Violence has been reduced with inmate-on-inmate assaults decreasing 46 percent, inmate-on-staff assaults down 33 percent, suicides down 67 percent and sexual assaults down 61 percent.
Inmate problem-solving is demonstrably better, with grievances falling 27 percent and inmate lawsuits over conditions of confinement down 63 percent.
I also believe that the community is safer. The average one-year return rate for all releases in the two years before and after Getting Ready started improved 2.75 percent. Within this group of releases were 1,500 inmates who completed Getting Ready in its entirety. This group has done considerably better, as much as two years after release, than inmates of comparable risk who did not have access to the program during the phased implementation. Inmates completing Getting Ready have committed 35 percent fewer new crimes and had 5 percent fewer parole revocations.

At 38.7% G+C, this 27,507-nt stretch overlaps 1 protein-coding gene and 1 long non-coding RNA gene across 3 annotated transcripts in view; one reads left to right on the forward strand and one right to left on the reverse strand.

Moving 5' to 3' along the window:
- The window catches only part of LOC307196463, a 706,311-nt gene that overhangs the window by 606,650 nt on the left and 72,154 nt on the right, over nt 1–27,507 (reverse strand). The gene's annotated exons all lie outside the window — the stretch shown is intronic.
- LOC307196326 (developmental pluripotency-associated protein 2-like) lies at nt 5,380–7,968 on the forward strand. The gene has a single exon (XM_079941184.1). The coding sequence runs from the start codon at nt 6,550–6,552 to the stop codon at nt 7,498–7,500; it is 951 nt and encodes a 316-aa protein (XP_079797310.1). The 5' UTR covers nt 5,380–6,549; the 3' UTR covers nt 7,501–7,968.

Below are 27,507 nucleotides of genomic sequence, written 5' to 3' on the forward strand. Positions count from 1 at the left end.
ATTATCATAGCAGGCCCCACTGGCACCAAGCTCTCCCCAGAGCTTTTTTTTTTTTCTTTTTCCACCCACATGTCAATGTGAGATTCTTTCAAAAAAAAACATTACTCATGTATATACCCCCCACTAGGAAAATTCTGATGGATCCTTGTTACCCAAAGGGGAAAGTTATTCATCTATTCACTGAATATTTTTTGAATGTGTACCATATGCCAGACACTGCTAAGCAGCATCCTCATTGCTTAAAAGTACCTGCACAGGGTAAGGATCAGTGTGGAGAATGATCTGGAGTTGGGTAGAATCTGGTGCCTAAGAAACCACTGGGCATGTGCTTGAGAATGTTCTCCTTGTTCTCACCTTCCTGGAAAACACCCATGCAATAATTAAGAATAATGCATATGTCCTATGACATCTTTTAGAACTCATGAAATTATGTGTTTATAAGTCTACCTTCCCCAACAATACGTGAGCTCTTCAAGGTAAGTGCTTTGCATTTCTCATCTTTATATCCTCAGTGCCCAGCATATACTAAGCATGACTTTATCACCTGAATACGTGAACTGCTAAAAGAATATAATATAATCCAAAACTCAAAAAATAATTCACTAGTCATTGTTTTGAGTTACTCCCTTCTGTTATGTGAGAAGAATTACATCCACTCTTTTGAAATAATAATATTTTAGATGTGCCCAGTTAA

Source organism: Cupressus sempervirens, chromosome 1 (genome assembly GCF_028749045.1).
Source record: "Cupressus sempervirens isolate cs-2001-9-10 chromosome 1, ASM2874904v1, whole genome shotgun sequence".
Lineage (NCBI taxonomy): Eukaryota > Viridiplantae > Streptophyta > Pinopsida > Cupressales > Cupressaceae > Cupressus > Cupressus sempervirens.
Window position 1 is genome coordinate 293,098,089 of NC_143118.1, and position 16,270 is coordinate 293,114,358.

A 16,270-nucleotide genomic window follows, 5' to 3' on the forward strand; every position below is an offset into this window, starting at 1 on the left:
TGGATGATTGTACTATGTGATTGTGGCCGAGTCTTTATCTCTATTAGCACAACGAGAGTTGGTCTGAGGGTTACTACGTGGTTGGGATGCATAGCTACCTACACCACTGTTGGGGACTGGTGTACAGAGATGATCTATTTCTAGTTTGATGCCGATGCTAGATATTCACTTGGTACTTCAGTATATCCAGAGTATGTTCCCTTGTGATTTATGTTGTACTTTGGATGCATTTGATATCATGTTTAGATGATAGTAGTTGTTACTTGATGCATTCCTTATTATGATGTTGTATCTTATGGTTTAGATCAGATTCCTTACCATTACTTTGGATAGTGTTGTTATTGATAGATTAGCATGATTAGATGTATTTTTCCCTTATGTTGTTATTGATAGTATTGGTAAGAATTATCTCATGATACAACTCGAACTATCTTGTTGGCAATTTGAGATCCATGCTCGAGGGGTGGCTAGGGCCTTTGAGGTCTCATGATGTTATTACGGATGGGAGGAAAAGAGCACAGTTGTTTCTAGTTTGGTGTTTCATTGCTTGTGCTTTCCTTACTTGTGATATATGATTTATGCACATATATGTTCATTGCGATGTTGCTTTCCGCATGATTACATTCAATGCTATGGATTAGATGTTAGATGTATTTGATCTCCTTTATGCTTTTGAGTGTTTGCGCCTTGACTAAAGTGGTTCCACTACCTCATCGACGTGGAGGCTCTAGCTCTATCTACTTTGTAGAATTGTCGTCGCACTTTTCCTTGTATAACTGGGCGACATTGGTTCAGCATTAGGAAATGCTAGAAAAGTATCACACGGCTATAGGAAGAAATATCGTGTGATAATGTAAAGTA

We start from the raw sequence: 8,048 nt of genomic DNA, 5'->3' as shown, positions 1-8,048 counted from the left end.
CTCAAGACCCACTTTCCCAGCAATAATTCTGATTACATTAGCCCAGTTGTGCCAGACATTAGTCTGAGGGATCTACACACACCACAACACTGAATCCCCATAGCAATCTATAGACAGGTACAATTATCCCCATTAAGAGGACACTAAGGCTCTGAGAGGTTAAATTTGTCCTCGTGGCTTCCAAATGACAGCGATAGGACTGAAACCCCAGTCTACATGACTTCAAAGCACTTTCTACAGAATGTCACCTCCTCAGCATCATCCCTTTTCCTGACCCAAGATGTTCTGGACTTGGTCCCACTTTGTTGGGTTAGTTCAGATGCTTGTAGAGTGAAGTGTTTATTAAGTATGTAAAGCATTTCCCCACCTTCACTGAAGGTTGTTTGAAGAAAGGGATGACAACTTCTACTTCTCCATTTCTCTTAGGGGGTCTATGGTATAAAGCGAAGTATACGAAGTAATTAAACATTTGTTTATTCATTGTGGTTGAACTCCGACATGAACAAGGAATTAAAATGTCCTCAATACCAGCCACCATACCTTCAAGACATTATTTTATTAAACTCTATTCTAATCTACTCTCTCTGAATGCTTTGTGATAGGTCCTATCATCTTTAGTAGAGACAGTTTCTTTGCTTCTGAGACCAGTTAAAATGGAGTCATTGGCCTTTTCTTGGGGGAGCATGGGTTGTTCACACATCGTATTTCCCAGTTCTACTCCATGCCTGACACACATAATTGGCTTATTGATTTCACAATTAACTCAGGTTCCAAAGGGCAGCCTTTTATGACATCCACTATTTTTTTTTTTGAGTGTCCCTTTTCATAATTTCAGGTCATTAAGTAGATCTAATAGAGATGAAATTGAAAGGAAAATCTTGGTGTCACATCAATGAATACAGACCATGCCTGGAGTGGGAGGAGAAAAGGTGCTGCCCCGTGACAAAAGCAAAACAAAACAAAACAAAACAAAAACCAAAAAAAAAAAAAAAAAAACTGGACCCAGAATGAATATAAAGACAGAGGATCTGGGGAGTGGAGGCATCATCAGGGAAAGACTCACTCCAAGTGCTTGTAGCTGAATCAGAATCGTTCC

As with any innovative program however, many measures of success are anecdotal and more difficult to measure with numbers. One of my favorite stories concerns inmate art.
As many people know, inmate art is unique, and it can be fairly violent. At one of our prisons, inmates painted a mural of a fleet of boats — we often refer to ourselves as a correctional system moving toward flagship status — and each boat depicted a unit at the prison and a facet of the Getting Ready program. Onboard are staff and inmates together, steering the ships and raising their sails. That is the degree to which inmates see themselves as part of the Getting Ready team. At another prison, there is a mural showing the metamorphosis of an inmate coming into prison, going through Getting Ready, then walking out: a grown-up in a suit, carrying an attaché, with his family waiting for him.